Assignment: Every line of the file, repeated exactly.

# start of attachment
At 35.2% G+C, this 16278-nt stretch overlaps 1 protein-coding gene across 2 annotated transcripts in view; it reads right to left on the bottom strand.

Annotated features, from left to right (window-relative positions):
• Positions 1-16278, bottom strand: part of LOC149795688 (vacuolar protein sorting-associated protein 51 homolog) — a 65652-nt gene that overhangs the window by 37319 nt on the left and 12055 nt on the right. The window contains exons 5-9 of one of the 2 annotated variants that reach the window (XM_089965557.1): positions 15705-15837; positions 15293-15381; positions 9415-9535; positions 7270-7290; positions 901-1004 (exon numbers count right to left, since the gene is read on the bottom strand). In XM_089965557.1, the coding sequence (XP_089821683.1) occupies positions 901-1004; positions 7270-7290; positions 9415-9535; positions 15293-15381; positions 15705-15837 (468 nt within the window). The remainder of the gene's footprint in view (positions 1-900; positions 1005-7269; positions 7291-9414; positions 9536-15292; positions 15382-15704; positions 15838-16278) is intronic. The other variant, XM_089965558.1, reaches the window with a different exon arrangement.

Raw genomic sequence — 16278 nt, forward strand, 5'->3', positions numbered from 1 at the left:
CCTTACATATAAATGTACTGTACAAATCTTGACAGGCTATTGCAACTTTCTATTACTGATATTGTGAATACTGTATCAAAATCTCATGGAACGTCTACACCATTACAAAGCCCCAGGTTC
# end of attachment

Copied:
At 35.2% G+C, this 16278-nt stretch overlaps 1 protein-coding gene across 2 annotated transcripts in view; it reads right to left on the bottom strand.

Annotated features, from left to right (window-relative positions):
• Positions 1-16278, bottom strand: part of LOC149795688 (vacuolar protein sorting-associated protein 51 homolog) — a 65652-nt gene that overhangs the window by 37319 nt on the left and 12055 nt on the right. The window contains exons 5-9 of one of the 2 annotated variants that reach the window (XM_089965557.1): positions 15705-15837; positions 15293-15381; positions 9415-9535; positions 7270-7290; positions 901-1004 (exon numbers count right to left, since the gene is read on the bottom strand). In XM_089965557.1, the coding sequence (XP_089821683.1) occupies positions 901-1004; positions 7270-7290; positions 9415-9535; positions 15293-15381; positions 15705-15837 (468 nt within the window). The remainder of the gene's footprint in view (positions 1-900; positions 1005-7269; positions 7291-9414; positions 9536-15292; positions 15382-15704; positions 15838-16278) is intronic. The other variant, XM_089965558.1, reaches the window with a different exon arrangement.

Raw genomic sequence — 16278 nt, forward strand, 5'->3', positions numbered from 1 at the left:
CCTTACATATAAATGTACTGTACAAATCTTGACAGGCTATTGCAACTTTCTATTACTGATATTGTGAATACTGTATCAAAATCTCATGGAACGTCTACACCATTACAAAGCCCCAGGTTC